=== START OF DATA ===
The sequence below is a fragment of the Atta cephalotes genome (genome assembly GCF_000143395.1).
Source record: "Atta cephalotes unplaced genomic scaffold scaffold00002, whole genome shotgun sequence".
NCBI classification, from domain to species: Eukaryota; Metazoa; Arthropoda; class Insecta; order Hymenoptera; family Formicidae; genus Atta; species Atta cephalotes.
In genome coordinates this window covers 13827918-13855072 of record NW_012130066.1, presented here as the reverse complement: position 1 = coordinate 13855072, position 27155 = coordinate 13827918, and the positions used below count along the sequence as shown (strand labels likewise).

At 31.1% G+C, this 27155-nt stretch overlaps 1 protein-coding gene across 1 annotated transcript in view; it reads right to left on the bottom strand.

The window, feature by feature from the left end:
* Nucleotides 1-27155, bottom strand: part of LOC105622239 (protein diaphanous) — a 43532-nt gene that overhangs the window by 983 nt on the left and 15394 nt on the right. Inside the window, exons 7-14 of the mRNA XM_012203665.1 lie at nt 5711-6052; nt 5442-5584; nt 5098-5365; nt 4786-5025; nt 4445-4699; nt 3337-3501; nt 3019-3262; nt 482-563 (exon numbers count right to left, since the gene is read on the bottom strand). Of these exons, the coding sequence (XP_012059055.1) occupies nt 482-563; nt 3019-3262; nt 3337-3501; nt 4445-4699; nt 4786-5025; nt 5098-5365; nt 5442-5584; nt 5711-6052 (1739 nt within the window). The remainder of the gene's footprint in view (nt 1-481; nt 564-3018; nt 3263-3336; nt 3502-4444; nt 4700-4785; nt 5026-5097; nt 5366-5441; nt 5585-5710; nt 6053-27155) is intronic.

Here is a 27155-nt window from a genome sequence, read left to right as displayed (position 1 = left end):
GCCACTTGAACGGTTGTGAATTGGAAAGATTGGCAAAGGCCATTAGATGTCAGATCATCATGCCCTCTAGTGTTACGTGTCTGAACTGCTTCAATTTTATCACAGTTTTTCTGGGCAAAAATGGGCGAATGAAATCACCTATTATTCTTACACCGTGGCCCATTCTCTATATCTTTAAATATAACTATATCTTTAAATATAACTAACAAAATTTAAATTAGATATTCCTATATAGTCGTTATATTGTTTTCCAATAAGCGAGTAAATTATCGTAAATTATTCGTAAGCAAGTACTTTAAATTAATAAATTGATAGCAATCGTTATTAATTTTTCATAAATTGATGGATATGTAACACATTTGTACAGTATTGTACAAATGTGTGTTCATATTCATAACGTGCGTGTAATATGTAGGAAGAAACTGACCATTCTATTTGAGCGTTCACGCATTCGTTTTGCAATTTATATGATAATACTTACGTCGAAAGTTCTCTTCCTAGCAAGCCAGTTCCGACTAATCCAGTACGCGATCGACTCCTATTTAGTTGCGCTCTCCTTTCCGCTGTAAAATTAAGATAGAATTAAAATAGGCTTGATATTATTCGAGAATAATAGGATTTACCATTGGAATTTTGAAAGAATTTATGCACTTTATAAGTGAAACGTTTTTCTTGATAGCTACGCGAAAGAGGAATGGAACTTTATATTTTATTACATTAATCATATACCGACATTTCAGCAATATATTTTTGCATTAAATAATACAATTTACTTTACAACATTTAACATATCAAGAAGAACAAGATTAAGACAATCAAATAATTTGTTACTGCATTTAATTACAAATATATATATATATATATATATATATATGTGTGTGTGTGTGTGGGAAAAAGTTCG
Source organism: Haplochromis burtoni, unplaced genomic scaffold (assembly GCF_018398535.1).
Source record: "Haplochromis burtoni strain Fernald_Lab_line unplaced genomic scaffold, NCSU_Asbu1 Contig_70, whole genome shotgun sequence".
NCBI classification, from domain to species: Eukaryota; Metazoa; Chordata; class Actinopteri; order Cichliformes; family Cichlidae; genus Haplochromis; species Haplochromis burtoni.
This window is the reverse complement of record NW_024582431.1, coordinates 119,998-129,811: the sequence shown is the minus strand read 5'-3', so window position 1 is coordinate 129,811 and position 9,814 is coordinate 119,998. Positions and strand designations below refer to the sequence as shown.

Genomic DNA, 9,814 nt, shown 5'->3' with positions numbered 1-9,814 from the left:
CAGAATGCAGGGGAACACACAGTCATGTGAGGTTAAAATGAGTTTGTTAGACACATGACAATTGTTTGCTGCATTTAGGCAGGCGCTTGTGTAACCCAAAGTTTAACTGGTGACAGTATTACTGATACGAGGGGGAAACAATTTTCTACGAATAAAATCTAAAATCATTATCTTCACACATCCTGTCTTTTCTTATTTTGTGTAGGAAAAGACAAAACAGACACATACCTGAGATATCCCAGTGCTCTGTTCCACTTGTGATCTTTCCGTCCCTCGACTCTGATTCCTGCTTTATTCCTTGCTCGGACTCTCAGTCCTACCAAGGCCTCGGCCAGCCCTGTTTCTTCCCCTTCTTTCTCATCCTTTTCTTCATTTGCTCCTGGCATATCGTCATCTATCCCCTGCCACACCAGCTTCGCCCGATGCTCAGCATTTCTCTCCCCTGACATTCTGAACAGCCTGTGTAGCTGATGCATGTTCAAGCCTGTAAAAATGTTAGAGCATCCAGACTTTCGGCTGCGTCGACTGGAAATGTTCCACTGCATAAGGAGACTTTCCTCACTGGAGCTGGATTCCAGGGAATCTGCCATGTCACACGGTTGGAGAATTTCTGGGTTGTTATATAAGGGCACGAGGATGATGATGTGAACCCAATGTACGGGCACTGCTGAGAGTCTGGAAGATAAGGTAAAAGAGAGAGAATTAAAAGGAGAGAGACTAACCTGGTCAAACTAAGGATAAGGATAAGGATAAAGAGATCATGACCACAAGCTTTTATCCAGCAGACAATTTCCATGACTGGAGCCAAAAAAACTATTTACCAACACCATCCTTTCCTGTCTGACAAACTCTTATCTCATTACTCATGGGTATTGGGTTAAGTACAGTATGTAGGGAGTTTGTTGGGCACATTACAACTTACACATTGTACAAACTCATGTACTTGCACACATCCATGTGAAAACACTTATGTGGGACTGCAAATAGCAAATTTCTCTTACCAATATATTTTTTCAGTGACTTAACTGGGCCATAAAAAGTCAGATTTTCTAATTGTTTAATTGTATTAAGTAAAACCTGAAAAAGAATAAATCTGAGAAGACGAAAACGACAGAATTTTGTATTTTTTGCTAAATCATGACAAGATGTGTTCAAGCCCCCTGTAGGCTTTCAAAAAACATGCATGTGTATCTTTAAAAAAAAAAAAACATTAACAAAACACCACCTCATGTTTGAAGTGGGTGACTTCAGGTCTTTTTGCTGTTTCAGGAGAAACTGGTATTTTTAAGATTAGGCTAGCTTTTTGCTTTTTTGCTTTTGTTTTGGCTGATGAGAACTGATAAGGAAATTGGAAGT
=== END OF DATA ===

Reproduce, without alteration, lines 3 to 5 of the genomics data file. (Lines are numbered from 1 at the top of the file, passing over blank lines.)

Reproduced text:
NCBI classification, from domain to species: Eukaryota; Metazoa; Arthropoda; class Insecta; order Hymenoptera; family Formicidae; genus Atta; species Atta cephalotes.
In genome coordinates this window covers 13827918-13855072 of record NW_012130066.1, presented here as the reverse complement: position 1 = coordinate 13855072, position 27155 = coordinate 13827918, and the positions used below count along the sequence as shown (strand labels likewise).

At 31.1% G+C, this 27155-nt stretch overlaps 1 protein-coding gene across 1 annotated transcript in view; it reads right to left on the bottom strand.